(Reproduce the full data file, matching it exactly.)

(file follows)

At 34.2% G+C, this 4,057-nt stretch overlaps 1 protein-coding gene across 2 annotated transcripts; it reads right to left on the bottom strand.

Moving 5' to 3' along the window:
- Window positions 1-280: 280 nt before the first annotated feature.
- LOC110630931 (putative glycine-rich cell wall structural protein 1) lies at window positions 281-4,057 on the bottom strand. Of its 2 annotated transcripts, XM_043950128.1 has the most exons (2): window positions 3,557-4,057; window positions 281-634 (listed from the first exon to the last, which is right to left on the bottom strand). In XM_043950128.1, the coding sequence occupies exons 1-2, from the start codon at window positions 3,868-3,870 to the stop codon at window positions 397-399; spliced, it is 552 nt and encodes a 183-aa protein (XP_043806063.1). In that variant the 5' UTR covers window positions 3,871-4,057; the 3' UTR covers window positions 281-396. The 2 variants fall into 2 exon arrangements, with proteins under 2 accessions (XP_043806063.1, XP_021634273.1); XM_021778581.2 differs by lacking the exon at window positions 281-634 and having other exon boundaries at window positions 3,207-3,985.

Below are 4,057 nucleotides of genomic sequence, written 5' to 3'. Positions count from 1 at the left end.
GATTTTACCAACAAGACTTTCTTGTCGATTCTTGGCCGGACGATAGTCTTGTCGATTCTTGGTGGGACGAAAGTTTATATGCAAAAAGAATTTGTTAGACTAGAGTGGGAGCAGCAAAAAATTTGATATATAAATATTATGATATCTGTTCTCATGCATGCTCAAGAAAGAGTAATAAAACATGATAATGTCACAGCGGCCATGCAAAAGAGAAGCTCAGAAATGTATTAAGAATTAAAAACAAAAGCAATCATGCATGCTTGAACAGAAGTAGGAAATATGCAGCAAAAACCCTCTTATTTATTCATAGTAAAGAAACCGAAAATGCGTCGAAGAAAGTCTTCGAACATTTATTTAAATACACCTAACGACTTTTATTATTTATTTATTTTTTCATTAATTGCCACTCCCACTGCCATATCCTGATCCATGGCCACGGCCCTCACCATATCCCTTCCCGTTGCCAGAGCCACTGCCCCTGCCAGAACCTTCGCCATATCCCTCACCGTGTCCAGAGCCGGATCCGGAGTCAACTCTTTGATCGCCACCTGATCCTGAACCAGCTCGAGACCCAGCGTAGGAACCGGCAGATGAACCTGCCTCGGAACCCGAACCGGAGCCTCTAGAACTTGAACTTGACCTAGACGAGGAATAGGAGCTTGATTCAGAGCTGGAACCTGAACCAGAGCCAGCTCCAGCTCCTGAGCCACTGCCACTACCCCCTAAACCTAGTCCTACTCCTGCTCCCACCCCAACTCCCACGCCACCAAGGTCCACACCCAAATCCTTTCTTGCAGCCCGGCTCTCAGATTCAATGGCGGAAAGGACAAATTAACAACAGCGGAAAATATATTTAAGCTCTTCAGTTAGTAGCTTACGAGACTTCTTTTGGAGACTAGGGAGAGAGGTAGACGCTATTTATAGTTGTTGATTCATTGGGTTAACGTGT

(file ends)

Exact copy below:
At 34.2% G+C, this 4,057-nt stretch overlaps 1 protein-coding gene across 2 annotated transcripts; it reads right to left on the bottom strand.

Moving 5' to 3' along the window:
- Window positions 1-280: 280 nt before the first annotated feature.
- LOC110630931 (putative glycine-rich cell wall structural protein 1) lies at window positions 281-4,057 on the bottom strand. Of its 2 annotated transcripts, XM_043950128.1 has the most exons (2): window positions 3,557-4,057; window positions 281-634 (listed from the first exon to the last, which is right to left on the bottom strand). In XM_043950128.1, the coding sequence occupies exons 1-2, from the start codon at window positions 3,868-3,870 to the stop codon at window positions 397-399; spliced, it is 552 nt and encodes a 183-aa protein (XP_043806063.1). In that variant the 5' UTR covers window positions 3,871-4,057; the 3' UTR covers window positions 281-396. The 2 variants fall into 2 exon arrangements, with proteins under 2 accessions (XP_043806063.1, XP_021634273.1); XM_021778581.2 differs by lacking the exon at window positions 281-634 and having other exon boundaries at window positions 3,207-3,985.

Below are 4,057 nucleotides of genomic sequence, written 5' to 3'. Positions count from 1 at the left end.
GATTTTACCAACAAGACTTTCTTGTCGATTCTTGGCCGGACGATAGTCTTGTCGATTCTTGGTGGGACGAAAGTTTATATGCAAAAAGAATTTGTTAGACTAGAGTGGGAGCAGCAAAAAATTTGATATATAAATATTATGATATCTGTTCTCATGCATGCTCAAGAAAGAGTAATAAAACATGATAATGTCACAGCGGCCATGCAAAAGAGAAGCTCAGAAATGTATTAAGAATTAAAAACAAAAGCAATCATGCATGCTTGAACAGAAGTAGGAAATATGCAGCAAAAACCCTCTTATTTATTCATAGTAAAGAAACCGAAAATGCGTCGAAGAAAGTCTTCGAACATTTATTTAAATACACCTAACGACTTTTATTATTTATTTATTTTTTCATTAATTGCCACTCCCACTGCCATATCCTGATCCATGGCCACGGCCCTCACCATATCCCTTCCCGTTGCCAGAGCCACTGCCCCTGCCAGAACCTTCGCCATATCCCTCACCGTGTCCAGAGCCGGATCCGGAGTCAACTCTTTGATCGCCACCTGATCCTGAACCAGCTCGAGACCCAGCGTAGGAACCGGCAGATGAACCTGCCTCGGAACCCGAACCGGAGCCTCTAGAACTTGAACTTGACCTAGACGAGGAATAGGAGCTTGATTCAGAGCTGGAACCTGAACCAGAGCCAGCTCCAGCTCCTGAGCCACTGCCACTACCCCCTAAACCTAGTCCTACTCCTGCTCCCACCCCAACTCCCACGCCACCAAGGTCCACACCCAAATCCTTTCTTGCAGCCCGGCTCTCAGATTCAATGGCGGAAAGGACAAATTAACAACAGCGGAAAATATATTTAAGCTCTTCAGTTAGTAGCTTACGAGACTTCTTTTGGAGACTAGGGAGAGAGGTAGACGCTATTTATAGTTGTTGATTCATTGGGTTAACGTGT